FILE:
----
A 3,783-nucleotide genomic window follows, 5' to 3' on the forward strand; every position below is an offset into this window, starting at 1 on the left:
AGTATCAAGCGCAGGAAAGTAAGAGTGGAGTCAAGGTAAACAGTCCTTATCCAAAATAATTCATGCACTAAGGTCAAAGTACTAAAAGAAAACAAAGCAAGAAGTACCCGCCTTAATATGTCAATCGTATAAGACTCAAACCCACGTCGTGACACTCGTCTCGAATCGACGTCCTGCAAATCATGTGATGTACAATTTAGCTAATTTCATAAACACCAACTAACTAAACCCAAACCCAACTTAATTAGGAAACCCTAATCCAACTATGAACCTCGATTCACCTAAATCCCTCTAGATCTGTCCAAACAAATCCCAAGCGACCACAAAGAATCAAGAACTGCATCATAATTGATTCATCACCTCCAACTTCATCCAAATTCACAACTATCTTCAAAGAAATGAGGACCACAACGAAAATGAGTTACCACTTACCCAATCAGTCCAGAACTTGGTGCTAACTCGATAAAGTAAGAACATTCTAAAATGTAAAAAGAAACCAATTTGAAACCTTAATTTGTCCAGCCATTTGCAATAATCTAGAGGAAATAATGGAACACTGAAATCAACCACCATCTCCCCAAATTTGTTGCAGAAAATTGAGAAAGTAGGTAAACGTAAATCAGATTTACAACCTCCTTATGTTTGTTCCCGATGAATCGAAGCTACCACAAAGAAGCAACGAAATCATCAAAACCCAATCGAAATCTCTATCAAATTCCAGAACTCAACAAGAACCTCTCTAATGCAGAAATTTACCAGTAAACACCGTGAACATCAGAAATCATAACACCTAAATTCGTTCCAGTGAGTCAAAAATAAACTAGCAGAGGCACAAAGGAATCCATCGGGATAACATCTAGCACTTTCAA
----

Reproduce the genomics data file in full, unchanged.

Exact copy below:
A 3,783-nucleotide genomic window follows, 5' to 3' on the forward strand; every position below is an offset into this window, starting at 1 on the left:
AGTATCAAGCGCAGGAAAGTAAGAGTGGAGTCAAGGTAAACAGTCCTTATCCAAAATAATTCATGCACTAAGGTCAAAGTACTAAAAGAAAACAAAGCAAGAAGTACCCGCCTTAATATGTCAATCGTATAAGACTCAAACCCACGTCGTGACACTCGTCTCGAATCGACGTCCTGCAAATCATGTGATGTACAATTTAGCTAATTTCATAAACACCAACTAACTAAACCCAAACCCAACTTAATTAGGAAACCCTAATCCAACTATGAACCTCGATTCACCTAAATCCCTCTAGATCTGTCCAAACAAATCCCAAGCGACCACAAAGAATCAAGAACTGCATCATAATTGATTCATCACCTCCAACTTCATCCAAATTCACAACTATCTTCAAAGAAATGAGGACCACAACGAAAATGAGTTACCACTTACCCAATCAGTCCAGAACTTGGTGCTAACTCGATAAAGTAAGAACATTCTAAAATGTAAAAAGAAACCAATTTGAAACCTTAATTTGTCCAGCCATTTGCAATAATCTAGAGGAAATAATGGAACACTGAAATCAACCACCATCTCCCCAAATTTGTTGCAGAAAATTGAGAAAGTAGGTAAACGTAAATCAGATTTACAACCTCCTTATGTTTGTTCCCGATGAATCGAAGCTACCACAAAGAAGCAACGAAATCATCAAAACCCAATCGAAATCTCTATCAAATTCCAGAACTCAACAAGAACCTCTCTAATGCAGAAATTTACCAGTAAACACCGTGAACATCAGAAATCATAACACCTAAATTCGTTCCAGTGAGTCAAAAATAAACTAGCAGAGGCACAAAGGAATCCATCGGGATAACATCTAGCACTTTCAA